Nordschleife - What do the Records actually tell us about the car?
Yeah, the records are not done in stock cars, but why do we care about them anyway?
Nürburgring-records made a comeback in 2013 when the Porsche 918 Spyder lapped the ´Ring in 6:57 minutes. The fastest time of a production car ever recorded (except Radicals but they didnt do the full lap in their attempt and are not all roadlegal). Petrolheads all over the world are still waiting for McLaren to confirm a rather weird looking Japanese website as a valid source for a sub-seven-minute time of their P1 and Koenigsegg is yet to lap the ´Ring in one of its hypercars without crashing it.
In the meantime though, Volkswagen, Seat and Honda are battling around the Nordschleife for the fastest front-wheel-drive (FWD) lap of a car, that is currently in production. The most recent occurings are a rather controversial 6:52,01 of the Lamborghini Huracan Performante (lets face it: it didnt happen) and the Honda Civic Type R which shove a mere 3,4 seconds off of the Golf Clubsport S´s 7:47,19 minutes.
So how do we know, wether the Clubsport S couldn´t achieve such a laptime? Track temperature varies on the vast 20,832 kilometers and can have a huge impact on the laptimes and so does the setup as seen in the video above. A roll cage can unarguably improve handling and traction in every of the 73 twisty bends while damper adjustments or completely new suspension setups can not even be identified through a record-lap video. Divide the 3,4 seconds the Honda was ahead by the number of turns and you get 0,0466 seconds per turn. And taking significantly higher top speeds at the end of the straights into consideration as well makes this number even smaller or lets us even assume that the Golf was faster in the bends while the Civic takes advantage of a shorter gearing.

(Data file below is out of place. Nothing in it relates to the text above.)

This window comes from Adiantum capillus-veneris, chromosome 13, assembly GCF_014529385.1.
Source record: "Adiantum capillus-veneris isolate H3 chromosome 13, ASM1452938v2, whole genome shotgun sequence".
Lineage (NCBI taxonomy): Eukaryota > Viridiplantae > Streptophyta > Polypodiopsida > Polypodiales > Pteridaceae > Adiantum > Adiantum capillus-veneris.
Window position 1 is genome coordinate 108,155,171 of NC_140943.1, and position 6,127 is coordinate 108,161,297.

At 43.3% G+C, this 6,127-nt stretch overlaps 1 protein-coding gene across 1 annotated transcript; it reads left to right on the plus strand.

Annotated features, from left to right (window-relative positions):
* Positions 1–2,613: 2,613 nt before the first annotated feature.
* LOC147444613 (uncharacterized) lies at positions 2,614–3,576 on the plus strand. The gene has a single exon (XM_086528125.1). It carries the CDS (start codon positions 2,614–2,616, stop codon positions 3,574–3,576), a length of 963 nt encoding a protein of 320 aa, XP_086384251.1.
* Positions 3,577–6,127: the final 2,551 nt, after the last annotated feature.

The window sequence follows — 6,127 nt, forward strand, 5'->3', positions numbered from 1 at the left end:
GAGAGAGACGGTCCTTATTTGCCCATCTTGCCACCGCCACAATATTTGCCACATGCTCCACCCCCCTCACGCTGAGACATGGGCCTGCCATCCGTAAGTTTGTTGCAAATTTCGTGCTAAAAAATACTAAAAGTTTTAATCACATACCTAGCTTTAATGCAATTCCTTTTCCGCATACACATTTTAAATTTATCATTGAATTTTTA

Obviously, those laptimes are blisteringly fast in their respective cars but even the 918 wasn´t as plug-and-play as you would think. After Walter Röhrl and several other drivers under a Porsche contract had a go with the 918 in the german Eifel, the closest time was not under the 7-minute-barrier. The famous 6:57 was set by Marc Lieb who was jetlacked from his WEC race in Brazil some days earlier. Maybe everything just felt way too slow to him in the 887-hp 918 after stepping out of his 919 Hybrid LMP1 racer. Otherwise it gets hard to explain why someone could find another 3 seconds on one of the most challenging racetracks in the world.
What I´m just trying to say is, that no one can actually guarantee the repeatablity of any lap as a customer in a bone stock production version. That´s why I fully get the purists view on cars. I dont even care anymore which car laps the Nordschleife in how many minutes and seconds because the lack of credibility. Get rid of the seconds and just tell us which area of performance it competes in. Thats all we need to know. Motorsport is showing how genuine a car is built and what it is capable of. As you will see in the last video I added, money can buy some happiness and big numbers, but not the passion and addiction. Hope you enjoy the ride.